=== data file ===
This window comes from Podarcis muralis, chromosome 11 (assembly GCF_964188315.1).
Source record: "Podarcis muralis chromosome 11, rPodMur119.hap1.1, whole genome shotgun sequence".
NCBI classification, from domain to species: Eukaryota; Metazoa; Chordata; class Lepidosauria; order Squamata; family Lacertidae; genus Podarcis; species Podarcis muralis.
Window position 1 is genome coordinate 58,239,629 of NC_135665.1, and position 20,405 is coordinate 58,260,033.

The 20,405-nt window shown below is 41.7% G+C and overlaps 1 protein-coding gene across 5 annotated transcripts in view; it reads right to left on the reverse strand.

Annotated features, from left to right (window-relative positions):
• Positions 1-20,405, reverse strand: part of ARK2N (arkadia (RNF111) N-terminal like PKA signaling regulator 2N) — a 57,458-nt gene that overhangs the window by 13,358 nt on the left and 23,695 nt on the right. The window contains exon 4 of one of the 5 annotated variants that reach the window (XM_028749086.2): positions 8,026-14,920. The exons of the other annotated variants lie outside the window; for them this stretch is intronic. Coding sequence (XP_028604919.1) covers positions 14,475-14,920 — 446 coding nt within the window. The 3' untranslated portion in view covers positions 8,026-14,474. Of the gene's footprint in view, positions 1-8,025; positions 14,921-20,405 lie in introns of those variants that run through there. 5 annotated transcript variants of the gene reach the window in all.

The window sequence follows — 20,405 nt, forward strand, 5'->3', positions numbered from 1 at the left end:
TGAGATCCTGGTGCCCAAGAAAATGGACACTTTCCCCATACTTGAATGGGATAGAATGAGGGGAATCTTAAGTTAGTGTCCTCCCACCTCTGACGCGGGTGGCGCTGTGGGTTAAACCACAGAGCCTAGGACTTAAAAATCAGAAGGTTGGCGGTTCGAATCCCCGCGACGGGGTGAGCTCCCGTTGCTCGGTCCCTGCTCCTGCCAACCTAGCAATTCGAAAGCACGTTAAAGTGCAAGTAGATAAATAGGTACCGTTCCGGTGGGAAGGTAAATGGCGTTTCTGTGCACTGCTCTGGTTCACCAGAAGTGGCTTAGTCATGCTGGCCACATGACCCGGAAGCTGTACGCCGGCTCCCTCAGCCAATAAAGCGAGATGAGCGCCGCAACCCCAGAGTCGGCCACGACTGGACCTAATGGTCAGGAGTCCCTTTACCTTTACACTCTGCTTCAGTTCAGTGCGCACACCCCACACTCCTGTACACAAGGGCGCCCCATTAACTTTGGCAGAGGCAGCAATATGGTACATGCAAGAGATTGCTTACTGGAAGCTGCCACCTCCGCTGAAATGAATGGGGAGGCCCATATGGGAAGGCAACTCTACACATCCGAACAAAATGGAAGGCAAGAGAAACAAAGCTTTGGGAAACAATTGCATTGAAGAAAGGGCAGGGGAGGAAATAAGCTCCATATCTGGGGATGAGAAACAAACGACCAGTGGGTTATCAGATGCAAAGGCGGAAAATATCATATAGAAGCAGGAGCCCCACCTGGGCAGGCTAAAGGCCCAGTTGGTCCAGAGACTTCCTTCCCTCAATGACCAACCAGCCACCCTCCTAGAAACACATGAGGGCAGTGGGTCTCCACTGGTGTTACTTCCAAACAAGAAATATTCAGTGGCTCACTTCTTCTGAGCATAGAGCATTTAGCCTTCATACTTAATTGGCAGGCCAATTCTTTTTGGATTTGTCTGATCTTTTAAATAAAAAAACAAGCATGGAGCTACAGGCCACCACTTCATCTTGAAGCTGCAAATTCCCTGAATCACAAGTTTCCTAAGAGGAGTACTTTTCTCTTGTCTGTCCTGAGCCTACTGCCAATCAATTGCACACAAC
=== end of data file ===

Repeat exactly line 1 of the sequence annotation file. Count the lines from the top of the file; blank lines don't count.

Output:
This window comes from Podarcis muralis, chromosome 11 (assembly GCF_964188315.1).